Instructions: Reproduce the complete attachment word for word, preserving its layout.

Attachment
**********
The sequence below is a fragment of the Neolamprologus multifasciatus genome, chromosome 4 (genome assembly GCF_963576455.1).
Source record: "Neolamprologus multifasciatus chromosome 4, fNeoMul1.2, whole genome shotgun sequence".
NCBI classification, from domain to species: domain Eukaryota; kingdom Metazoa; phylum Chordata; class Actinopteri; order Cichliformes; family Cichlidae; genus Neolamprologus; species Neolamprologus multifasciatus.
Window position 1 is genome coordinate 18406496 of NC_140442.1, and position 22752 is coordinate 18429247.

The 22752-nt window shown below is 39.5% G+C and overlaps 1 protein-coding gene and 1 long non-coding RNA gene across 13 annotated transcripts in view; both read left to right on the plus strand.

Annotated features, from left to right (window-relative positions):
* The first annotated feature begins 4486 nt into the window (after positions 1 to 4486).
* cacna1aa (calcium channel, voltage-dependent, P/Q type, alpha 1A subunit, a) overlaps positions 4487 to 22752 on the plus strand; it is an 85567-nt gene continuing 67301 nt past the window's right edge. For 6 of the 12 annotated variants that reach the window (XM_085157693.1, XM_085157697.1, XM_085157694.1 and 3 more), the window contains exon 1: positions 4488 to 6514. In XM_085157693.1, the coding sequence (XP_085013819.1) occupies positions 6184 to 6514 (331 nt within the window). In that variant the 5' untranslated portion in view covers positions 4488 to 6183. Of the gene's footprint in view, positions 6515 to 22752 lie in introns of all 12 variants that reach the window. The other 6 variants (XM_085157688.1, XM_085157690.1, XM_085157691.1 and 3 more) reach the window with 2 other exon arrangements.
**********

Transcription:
The sequence below is a fragment of the Neolamprologus multifasciatus genome, chromosome 4 (genome assembly GCF_963576455.1).
Source record: "Neolamprologus multifasciatus chromosome 4, fNeoMul1.2, whole genome shotgun sequence".
NCBI classification, from domain to species: domain Eukaryota; kingdom Metazoa; phylum Chordata; class Actinopteri; order Cichliformes; family Cichlidae; genus Neolamprologus; species Neolamprologus multifasciatus.
Window position 1 is genome coordinate 18406496 of NC_140442.1, and position 22752 is coordinate 18429247.

The 22752-nt window shown below is 39.5% G+C and overlaps 1 protein-coding gene and 1 long non-coding RNA gene across 13 annotated transcripts in view; both read left to right on the plus strand.

Annotated features, from left to right (window-relative positions):
* The first annotated feature begins 4486 nt into the window (after positions 1 to 4486).
* cacna1aa (calcium channel, voltage-dependent, P/Q type, alpha 1A subunit, a) overlaps positions 4487 to 22752 on the plus strand; it is an 85567-nt gene continuing 67301 nt past the window's right edge. For 6 of the 12 annotated variants that reach the window (XM_085157693.1, XM_085157697.1, XM_085157694.1 and 3 more), the window contains exon 1: positions 4488 to 6514. In XM_085157693.1, the coding sequence (XP_085013819.1) occupies positions 6184 to 6514 (331 nt within the window). In that variant the 5' untranslated portion in view covers positions 4488 to 6183. Of the gene's footprint in view, positions 6515 to 22752 lie in introns of all 12 variants that reach the window. The other 6 variants (XM_085157688.1, XM_085157690.1, XM_085157691.1 and 3 more) reach the window with 2 other exon arrangements.